Prof. Luca Valgimigli
Sunscreens or UV filters are natural or synthetic compounds that are included in cosmetic formulations to protect the skin from damages caused by solar exposure.
In the case of specific sunscreen formulas (to be used for sunbathing), they are responsible for the Solar Protection Factor, SPF, whose value indicates the degree of protection the formula will guarantee to our skin, thereby avoiding erythema and other damages like photo-aging.
What do UV filters exactly do and how do they act?
The principle is very simple: UV filters reduce the amount of solar radiation reaching the surface on which they are applied, for instance skin surface. The difference among the many UV filters lies in the mechanism by which they achieve this goal.
Physical filters reflect (back) a portion of solar radiation, letting only a limited fraction of light cross them and reach the skin. Therefore, they do not interact with solar radiation and they are not altered by it at all.
Chemical filters, instead, absorb a portion of solar radiation, and use it to achieve a higher quantum energy state. Immediately after, such excess energy is released to the environment in the form of heat, thereby making the filter ready to absorb solar energy again.
The different mechanisms of action are summarized in the picture on the left. In both cases, the amount of solar energy allowed to pass (which is not reflected or absorbed) depends on the amount of filters applied on the skin, which determines the solar protection factor.
Both types of filters offer advantages and disadvantages: physical filters have the advantage of being completely stable and not being damaged by solar radiation. Furthermore, compounds like Zinc oxide are totally inert and are very safe for skin. Their disadvantage lies in the difficulty to reach high SPF values without causing the so-called “white effect”. In order to reduce this effect, it is possible to use them in micronized form, which is much more precious (BeC uses this form in all sunscreen formulas). However, even micronized forms do not allow reaching high protection without becoming “visible” on the skin.
Therefore, in high protection formulas they are usually combined with chemical filters. Chemicals filters, infact, have the advantage of being very effective and of offering excellent performance while being completely invisible. They disperse very well in the formulation affording a more homogenous protection (corresponding to a more even tan!); however, since they absorb the solar energy, they are subjected to the risk of photo-degradation, or they could undergo photochemical reactions.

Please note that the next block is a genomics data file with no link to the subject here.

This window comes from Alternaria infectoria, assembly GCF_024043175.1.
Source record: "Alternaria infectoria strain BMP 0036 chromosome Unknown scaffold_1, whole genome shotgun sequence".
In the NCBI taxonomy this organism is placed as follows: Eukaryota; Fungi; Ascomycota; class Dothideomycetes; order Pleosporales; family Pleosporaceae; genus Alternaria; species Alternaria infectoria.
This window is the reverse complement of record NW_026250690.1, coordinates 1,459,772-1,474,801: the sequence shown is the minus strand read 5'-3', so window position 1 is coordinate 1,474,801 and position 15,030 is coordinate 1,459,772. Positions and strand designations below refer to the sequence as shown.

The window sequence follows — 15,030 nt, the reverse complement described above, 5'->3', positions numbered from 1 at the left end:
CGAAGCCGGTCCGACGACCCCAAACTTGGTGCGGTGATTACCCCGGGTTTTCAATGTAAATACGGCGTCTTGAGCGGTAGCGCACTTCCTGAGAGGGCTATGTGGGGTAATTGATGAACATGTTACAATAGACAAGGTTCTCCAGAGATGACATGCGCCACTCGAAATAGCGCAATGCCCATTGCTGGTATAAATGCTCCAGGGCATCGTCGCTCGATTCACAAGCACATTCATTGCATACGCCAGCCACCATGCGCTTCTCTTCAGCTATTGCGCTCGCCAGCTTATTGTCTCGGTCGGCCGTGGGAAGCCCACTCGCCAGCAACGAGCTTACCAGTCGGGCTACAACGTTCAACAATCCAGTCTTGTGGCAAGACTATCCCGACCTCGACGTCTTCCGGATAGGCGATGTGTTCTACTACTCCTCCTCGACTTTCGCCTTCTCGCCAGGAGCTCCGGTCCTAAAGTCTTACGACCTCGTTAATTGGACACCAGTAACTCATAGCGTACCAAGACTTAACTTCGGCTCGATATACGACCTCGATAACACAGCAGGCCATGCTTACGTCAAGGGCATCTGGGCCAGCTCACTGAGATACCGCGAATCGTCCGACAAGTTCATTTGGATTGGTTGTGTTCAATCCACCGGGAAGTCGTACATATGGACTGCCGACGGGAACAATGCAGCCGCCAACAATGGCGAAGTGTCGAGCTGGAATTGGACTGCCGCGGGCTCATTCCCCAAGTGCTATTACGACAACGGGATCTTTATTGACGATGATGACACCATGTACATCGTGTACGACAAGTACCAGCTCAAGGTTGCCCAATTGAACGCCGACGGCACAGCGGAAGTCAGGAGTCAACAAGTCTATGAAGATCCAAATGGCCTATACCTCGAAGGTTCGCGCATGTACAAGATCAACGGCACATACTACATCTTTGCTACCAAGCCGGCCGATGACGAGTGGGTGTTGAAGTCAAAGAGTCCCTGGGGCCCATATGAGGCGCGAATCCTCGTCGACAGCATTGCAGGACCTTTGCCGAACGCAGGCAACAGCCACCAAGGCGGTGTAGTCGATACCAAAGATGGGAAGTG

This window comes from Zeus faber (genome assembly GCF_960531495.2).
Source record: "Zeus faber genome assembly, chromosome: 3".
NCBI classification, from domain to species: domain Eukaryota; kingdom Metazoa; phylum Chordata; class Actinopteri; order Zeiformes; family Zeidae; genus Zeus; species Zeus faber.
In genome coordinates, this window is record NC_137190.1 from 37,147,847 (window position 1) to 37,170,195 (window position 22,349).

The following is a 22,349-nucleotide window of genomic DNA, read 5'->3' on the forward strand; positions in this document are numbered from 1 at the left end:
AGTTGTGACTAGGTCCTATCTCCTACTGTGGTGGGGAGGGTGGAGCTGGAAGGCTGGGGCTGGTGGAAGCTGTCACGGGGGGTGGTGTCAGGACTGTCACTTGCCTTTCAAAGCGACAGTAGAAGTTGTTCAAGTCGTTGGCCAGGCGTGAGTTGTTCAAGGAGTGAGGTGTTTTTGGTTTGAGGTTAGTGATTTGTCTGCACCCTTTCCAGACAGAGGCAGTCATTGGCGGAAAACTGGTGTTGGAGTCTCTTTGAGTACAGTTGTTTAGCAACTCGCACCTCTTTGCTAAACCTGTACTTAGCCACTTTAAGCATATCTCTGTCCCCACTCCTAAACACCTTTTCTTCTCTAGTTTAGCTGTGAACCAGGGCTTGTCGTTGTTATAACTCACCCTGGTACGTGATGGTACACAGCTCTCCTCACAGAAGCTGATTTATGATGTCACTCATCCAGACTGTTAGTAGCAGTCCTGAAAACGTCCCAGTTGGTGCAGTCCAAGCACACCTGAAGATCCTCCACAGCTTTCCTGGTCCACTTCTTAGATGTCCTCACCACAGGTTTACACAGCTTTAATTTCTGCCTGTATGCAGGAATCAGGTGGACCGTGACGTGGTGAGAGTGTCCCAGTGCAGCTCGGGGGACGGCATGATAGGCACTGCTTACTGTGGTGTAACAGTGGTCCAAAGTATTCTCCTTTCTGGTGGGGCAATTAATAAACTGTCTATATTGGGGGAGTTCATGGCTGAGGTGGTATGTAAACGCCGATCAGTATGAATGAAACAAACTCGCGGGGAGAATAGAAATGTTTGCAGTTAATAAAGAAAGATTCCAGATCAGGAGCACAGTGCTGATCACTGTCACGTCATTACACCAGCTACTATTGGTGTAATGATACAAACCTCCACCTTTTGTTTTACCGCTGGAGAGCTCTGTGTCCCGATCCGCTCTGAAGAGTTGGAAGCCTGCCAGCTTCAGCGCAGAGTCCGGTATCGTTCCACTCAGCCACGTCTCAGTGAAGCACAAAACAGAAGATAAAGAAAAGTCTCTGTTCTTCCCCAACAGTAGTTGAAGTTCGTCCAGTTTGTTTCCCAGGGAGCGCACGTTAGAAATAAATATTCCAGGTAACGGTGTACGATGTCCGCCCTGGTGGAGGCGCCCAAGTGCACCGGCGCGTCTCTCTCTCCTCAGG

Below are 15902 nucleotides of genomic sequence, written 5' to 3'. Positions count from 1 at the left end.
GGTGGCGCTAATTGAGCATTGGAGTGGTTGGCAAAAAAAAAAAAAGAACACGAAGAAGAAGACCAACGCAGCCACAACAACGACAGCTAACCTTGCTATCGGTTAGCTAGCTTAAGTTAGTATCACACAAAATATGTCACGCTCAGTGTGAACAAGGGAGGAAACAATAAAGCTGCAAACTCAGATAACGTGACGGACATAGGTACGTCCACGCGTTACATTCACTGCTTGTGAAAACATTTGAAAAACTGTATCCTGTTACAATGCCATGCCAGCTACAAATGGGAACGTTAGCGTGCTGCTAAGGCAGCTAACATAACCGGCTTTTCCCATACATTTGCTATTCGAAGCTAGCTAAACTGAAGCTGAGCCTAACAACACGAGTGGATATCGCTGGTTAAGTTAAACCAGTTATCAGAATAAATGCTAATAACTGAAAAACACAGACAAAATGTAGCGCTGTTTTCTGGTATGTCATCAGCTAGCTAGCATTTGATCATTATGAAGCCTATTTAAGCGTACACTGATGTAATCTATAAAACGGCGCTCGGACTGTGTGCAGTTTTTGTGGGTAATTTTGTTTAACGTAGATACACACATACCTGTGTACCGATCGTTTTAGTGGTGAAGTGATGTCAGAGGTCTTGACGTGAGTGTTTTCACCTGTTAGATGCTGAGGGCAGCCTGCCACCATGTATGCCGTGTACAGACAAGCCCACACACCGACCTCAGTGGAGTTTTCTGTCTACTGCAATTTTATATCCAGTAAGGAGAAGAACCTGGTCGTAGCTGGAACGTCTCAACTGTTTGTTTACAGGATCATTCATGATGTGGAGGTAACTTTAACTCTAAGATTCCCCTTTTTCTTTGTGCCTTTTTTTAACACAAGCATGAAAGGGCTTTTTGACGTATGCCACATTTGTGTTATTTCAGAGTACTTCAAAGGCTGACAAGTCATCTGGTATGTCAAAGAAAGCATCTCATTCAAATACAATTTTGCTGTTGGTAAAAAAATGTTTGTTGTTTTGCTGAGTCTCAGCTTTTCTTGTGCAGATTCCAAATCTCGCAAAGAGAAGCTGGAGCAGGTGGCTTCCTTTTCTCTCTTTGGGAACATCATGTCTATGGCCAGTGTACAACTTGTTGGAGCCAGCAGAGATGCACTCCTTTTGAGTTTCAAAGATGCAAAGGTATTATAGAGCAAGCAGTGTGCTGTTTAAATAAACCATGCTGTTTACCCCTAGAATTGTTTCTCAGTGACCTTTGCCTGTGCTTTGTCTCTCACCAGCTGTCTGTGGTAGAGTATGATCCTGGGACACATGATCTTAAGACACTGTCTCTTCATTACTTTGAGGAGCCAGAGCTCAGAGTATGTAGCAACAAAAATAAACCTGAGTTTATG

At this point, let’s better clarify a very important aspect. Often, the expression “chemical filter” is confused with “synthetic filter”, i.e. artificial, while it is generally believed that physical filters are natural. This is not necessarily true! Physical filters are normally inorganic, i.e. minerals, and normally they are natural, but they can as well be synthetic, i.e. artificially produced.
On the other hand, the most common chemical filters are often synthetic, i.e. man made; however, there exist also examples of natural chemical filters. Among the most important ones, there is certainly gamma-oryzanol, which is extracted from rice bran (see picture on the left), and other examples are cinnamic acid, typical of cinnamon but found also in Brassica vegetables (cabbage, broccoli, etc) and in shea butter, carotenoids(e.g. from carrots, tomatoes and several red-orange fruits), Vitamin E and many more.
These compounds have also the advantage of possessing additional properties (e.g. antioxidant, soothing, calming, anti-age); unfortunately, however, they are not as effective as synthetic chemical filters. BeC uses natural chemical filters when high SPF values are not requested (e.g. in Huile SolE’), but when these are needed, synthetic chemical filters must have been combinate.In conclusion, don’t be fooled by the words: chemical or physical filters indicate their mechanism of action not their origin. The origin can either be natural or synthetic, but the most important aspect is their stability toward solar radiation, which is fundamental for our safety under sunlight.